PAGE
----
case bottom(fromView: UIView?, inset: CGFloat)
    ...
    public static func bottomFrom(_ fromView: UIView? = nil, inset: CGFloat = 8) -> PopoverPosition {
        return PopoverPosition.bottom(fromView: fromView, inset: inset)
    }
} 

or to rename enum cases, i.e. capitalising them:

public enum PopoverPosition {  
    case Bottom(fromView: UIView?, inset: CGFloat)
    ...
    public static func bottom(fromView: UIView? = nil, inset: CGFloat = 8) -> PopoverPosition {
        return PopoverPosition.Bottom(fromView: fromView, inset: inset)
    }
} 

The main downside of this approach is the need to use different names for methods and cases.

Using struct instead of enum

Another pretty obvious option is to switch from enum to struct.

public struct PopoverPosition {

    public enum Position {
        case bottom
        case top
        case center
    }

    public let position: Position
    public let fromView: UIView?
    public let inset: CGFloat

    private init(position: Position, fromView: UIView?, inset: CGFloat) {
        self.position = position
        self.fromView = fromView
        self.inset = inset
    }

    public static func bottom(fromView: UIView? = nil, inset: CGFloat = 8) -> PopoverPosition {
        return PopoverPosition(position: .bottom, fromView: fromView, inset: inset)
    }
}

This is a bit more to type but it solves the issue. With private initialiser we can limit ways to construct the value to only factory methods which makes it closer to enum cases with associated values. The downside is that now we have two types instead of one (struct and enum) and we can not use PopoverPosition value in a switch, we have to use its position property.

Using enum with a builder

Trying to stick with enum I came up with another option - using an inner builder type to scope factory methods and avoid compiler complaining about redeclarations:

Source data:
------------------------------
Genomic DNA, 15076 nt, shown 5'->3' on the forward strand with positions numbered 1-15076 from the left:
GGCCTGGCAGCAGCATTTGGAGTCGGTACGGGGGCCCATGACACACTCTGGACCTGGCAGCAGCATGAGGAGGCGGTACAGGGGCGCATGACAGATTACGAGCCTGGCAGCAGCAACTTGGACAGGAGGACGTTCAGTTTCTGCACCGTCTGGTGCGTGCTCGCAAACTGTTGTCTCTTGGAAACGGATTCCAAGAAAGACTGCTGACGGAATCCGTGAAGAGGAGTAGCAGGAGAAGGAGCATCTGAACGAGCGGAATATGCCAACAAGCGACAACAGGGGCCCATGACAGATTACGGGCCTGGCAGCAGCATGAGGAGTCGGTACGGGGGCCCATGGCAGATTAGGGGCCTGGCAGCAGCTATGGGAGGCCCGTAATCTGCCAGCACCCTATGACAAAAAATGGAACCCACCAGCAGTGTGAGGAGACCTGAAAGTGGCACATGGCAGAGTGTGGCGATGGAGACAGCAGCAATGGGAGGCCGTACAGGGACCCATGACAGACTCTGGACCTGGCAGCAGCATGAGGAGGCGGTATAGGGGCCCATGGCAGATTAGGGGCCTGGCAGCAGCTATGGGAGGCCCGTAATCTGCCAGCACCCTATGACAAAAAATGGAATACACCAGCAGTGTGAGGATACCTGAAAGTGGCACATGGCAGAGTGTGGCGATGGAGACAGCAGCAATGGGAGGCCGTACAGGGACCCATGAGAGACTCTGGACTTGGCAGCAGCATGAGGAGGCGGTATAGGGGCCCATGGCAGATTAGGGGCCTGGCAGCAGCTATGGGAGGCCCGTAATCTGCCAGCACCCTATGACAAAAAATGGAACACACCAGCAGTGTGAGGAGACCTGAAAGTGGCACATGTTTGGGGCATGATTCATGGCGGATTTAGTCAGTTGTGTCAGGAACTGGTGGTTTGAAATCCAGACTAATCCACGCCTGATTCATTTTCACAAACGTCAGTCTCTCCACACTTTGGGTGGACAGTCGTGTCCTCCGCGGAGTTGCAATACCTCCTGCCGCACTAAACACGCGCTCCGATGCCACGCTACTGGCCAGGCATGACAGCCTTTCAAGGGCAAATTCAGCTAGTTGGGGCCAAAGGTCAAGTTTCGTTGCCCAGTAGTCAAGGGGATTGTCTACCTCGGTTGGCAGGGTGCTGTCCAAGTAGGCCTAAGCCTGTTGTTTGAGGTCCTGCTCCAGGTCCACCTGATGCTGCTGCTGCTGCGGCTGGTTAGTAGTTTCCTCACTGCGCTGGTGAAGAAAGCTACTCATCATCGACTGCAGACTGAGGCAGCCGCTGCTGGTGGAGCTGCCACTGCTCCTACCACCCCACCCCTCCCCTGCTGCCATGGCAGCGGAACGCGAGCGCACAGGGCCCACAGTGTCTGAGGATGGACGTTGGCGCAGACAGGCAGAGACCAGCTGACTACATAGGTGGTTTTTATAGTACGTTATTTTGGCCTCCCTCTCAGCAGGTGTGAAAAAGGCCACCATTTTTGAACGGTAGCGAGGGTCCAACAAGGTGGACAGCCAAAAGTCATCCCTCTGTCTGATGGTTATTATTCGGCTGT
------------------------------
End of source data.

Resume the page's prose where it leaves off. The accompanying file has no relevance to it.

public enum Position {  
    case bottom(fromView: UIView?, inset: CGFloat)
    case top(fromView: UIView?, inset: CGFloat)
    case center(fromView: UIView?)

    public enum Builder {
        public static func bottom(fromView: UIView? = nil, inset: CGFloat = 8) -> Position {
            return Position.bottom(fromView: fromView, inset: inset)
        }
        ...
    }

    public static var make: Position.Builder.Type {
        return Position.Builder.self
    }
}

With this now I have a way to construct enum value with default associated values like this:

let position = Position.Builder.bottom()  

Instead of using Builder directly, which looks a bit clumsy we can use a make method defined in enum:

public enum Position {  
    public static var make: Position.Builder.Type {
        return Position.Builder.self
    }
}

let position = Position.make.bottom()  

Conclusion

After all I ended up using a struct instead of enum. Again I end up with preferring something else to enum, which I consider a code smell in general. There is definitely a place for enums in Swift code, and I do use them from time to time, but most of the time they are not the best option.

Update

Thanks to Olivier for pointing me to the proposal that is supposed to fix the issue that caused this post in the first place by normalising associated values representations, which will result in allowing defaults for associated values.